Chicken Picking and Hot Country Licks

Hybrid Picking Part 3

By Rob Thorpe

I hope you’ve enjoyed this little mini-series on hybrid picking over the past few weeks and found ways in which this character-full technique can be injected into your guitar playing.

Last week we looked at hybrid picking’s role in rock with some demanding intervallic and neoclassical ideas but for the last roundup I wanted to return to its home ground, country guitar, and give you three great country licks that are really fun to play and worth guitarists of any style investing a bit of time to get under their fingers. You never know when you may be asked to bluff through an unfamiliar genre and it’s as well to be a little prepared. That said the lightheartedness that comes with country guitar happens to go down well in any situation, and I find myself employing country ideas in a whole range of situations to give a song a fresh perspective!

To get the authentic tone for these examples use a bridge or bridge/middle single coil pickup if possible, we’re after the most twang and bright treble sound as possible.

Example 1

Chicken picking is usually used to describe the use of hybrid picking to replace alternate picking for single string or scale ideas. Essentially all upstrokes are replaced with a middle finger pluck. This may feel odd to begin with but with practice is proves an interesting alternative. The brightness and snap of hybrid picking really adds a dynamic and percussive quality to an idea that might be a bit bland if played with standard alternate picking.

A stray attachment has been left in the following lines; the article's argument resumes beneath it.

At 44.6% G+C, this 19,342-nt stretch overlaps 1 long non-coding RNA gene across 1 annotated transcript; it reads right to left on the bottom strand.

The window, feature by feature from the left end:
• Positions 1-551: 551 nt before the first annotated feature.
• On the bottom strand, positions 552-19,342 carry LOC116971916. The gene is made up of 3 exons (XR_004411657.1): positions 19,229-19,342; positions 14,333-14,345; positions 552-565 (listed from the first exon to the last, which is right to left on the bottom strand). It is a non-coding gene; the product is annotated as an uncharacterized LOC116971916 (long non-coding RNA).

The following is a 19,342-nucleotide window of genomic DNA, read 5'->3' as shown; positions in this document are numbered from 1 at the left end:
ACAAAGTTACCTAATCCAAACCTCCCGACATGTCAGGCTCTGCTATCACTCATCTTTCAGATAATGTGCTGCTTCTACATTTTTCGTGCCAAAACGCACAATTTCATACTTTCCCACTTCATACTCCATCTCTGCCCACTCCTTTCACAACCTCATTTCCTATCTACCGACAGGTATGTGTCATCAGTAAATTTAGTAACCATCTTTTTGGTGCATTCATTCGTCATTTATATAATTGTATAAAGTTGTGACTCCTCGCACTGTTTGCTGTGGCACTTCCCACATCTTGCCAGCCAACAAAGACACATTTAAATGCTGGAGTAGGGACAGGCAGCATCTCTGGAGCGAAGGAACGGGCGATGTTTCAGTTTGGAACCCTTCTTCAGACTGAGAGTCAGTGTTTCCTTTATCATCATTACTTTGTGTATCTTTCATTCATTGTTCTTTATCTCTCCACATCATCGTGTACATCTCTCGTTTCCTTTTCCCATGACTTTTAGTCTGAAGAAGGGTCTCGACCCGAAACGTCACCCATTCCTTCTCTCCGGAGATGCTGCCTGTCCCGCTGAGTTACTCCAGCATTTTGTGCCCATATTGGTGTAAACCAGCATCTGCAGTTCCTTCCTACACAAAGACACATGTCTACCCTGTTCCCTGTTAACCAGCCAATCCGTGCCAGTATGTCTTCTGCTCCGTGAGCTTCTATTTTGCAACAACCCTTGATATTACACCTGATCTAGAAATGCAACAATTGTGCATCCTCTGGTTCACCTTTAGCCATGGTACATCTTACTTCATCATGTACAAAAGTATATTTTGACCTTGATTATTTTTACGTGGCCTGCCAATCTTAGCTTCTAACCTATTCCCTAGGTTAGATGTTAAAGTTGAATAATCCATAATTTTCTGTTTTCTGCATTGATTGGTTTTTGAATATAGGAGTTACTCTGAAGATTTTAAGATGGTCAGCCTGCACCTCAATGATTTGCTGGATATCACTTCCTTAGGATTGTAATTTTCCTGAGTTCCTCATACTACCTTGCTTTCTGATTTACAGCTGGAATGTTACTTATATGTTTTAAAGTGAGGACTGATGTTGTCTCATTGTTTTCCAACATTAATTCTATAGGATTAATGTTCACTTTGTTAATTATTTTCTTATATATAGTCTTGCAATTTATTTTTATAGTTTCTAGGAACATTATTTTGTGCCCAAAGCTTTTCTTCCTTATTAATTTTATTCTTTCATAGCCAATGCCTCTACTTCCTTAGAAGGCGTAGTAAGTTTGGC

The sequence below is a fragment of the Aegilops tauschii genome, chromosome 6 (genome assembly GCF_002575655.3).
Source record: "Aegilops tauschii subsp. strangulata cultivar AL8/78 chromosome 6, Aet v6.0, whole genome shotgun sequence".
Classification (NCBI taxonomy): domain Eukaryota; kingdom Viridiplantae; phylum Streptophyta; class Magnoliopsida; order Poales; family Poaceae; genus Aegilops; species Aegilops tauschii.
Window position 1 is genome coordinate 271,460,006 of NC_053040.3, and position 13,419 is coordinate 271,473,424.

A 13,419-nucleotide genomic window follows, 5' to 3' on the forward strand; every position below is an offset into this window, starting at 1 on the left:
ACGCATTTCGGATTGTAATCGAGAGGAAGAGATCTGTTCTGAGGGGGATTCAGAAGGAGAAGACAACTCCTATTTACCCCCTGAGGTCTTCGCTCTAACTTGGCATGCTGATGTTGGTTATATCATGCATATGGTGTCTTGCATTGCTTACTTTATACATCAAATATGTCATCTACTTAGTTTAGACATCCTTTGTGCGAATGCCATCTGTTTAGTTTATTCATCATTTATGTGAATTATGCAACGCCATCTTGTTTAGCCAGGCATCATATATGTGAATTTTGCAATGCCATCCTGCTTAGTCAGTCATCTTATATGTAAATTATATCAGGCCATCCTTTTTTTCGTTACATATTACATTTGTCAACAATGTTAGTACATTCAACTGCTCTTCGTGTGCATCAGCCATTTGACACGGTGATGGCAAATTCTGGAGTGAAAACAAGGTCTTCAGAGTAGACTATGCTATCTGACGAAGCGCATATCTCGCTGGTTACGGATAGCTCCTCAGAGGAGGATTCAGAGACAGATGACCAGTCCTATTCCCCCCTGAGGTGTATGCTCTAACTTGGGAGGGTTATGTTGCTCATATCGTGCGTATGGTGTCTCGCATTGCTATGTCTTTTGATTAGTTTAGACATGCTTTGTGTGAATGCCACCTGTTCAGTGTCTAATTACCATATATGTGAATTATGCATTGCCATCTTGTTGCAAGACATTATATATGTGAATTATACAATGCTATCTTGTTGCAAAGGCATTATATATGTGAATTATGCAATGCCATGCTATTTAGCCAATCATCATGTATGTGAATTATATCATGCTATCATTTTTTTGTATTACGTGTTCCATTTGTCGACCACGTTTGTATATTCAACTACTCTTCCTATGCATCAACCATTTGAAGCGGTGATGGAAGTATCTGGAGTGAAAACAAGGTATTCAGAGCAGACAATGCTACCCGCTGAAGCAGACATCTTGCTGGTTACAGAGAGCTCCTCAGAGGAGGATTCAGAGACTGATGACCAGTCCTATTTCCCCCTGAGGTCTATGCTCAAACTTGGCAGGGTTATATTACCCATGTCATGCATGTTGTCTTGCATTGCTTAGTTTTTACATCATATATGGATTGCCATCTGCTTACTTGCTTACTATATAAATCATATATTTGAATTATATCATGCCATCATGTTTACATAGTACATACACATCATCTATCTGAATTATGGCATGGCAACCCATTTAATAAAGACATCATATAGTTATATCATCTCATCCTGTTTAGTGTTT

Example 2

This classic country lick is popular with everyone from Chet Atkins to Jerry Donahue. The basic idea is to alternate pick the notes on the D string, and use the middle finger to pluck the B string. Follow the picking instructions to facilitate the hybrid picked note. Starting on an upstroke on the beat may feel a little strange at first but the repetitive pattern of ‘down, up, down, m’ will quickly become second nature and you won’t have to think about it. Notice how the finger really makes the high note stand out as an accent. A little bit of palm muting on the low notes will also help to provide contrast.

Example 3

We have covered ideas like this in previous articles when exploring different bending ideas, but now we examine it from a hybrid picking perspective. The bending can be difficult to execute cleanly as all the strings have to be allowed to ring out together but with a strong hand position and arched fingers is achievable. You will have to practice this slowly at first to get the picking part down as it requires the middle and ring fingers to pluck. The second bar features another country staple: banjo rolls notice how each group of four notes outlines an arpeggio shape moving from D to A7 to D6.

 Recommended Listening: Danny Gatton, Chet Atkins, Brad Paisley and Jerry Donahue are all well worth listening to for flawless hybrid picking technique as well as a full command of other elements of country guitar vocabulary. Shredding metal virtuoso John 5 is also worth a listen for his take on chicken picking and country bends, especially if you are a rock player interested in integrating these ideas into your own style.